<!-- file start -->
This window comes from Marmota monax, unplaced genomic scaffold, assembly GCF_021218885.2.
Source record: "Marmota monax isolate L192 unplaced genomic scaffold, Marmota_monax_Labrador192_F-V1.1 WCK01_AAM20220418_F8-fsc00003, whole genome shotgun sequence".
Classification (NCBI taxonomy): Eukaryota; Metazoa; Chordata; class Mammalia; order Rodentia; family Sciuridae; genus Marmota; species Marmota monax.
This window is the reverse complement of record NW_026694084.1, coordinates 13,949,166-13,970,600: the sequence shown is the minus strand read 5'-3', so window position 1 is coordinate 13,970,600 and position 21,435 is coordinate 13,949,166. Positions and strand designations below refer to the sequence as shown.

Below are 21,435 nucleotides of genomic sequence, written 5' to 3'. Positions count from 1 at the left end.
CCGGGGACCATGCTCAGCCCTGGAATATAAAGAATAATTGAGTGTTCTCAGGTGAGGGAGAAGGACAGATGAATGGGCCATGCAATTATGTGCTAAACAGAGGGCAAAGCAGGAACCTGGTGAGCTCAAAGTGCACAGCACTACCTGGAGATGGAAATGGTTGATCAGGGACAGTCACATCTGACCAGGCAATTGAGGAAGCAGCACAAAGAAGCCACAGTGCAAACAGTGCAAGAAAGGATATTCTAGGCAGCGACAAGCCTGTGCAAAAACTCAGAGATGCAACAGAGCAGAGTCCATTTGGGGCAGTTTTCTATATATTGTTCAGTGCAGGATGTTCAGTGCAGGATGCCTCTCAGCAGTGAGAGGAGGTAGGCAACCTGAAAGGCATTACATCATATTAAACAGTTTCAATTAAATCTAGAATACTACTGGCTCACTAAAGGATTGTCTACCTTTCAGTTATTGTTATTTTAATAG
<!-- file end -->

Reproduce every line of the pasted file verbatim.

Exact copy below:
This window comes from Marmota monax, unplaced genomic scaffold, assembly GCF_021218885.2.
Source record: "Marmota monax isolate L192 unplaced genomic scaffold, Marmota_monax_Labrador192_F-V1.1 WCK01_AAM20220418_F8-fsc00003, whole genome shotgun sequence".
Classification (NCBI taxonomy): Eukaryota; Metazoa; Chordata; class Mammalia; order Rodentia; family Sciuridae; genus Marmota; species Marmota monax.
This window is the reverse complement of record NW_026694084.1, coordinates 13,949,166-13,970,600: the sequence shown is the minus strand read 5'-3', so window position 1 is coordinate 13,970,600 and position 21,435 is coordinate 13,949,166. Positions and strand designations below refer to the sequence as shown.

Below are 21,435 nucleotides of genomic sequence, written 5' to 3'. Positions count from 1 at the left end.
CCGGGGACCATGCTCAGCCCTGGAATATAAAGAATAATTGAGTGTTCTCAGGTGAGGGAGAAGGACAGATGAATGGGCCATGCAATTATGTGCTAAACAGAGGGCAAAGCAGGAACCTGGTGAGCTCAAAGTGCACAGCACTACCTGGAGATGGAAATGGTTGATCAGGGACAGTCACATCTGACCAGGCAATTGAGGAAGCAGCACAAAGAAGCCACAGTGCAAACAGTGCAAGAAAGGATATTCTAGGCAGCGACAAGCCTGTGCAAAAACTCAGAGATGCAACAGAGCAGAGTCCATTTGGGGCAGTTTTCTATATATTGTTCAGTGCAGGATGTTCAGTGCAGGATGCCTCTCAGCAGTGAGAGGAGGTAGGCAACCTGAAAGGCATTACATCATATTAAACAGTTTCAATTAAATCTAGAATACTACTGGCTCACTAAAGGATTGTCTACCTTTCAGTTATTGTTATTTTAATAG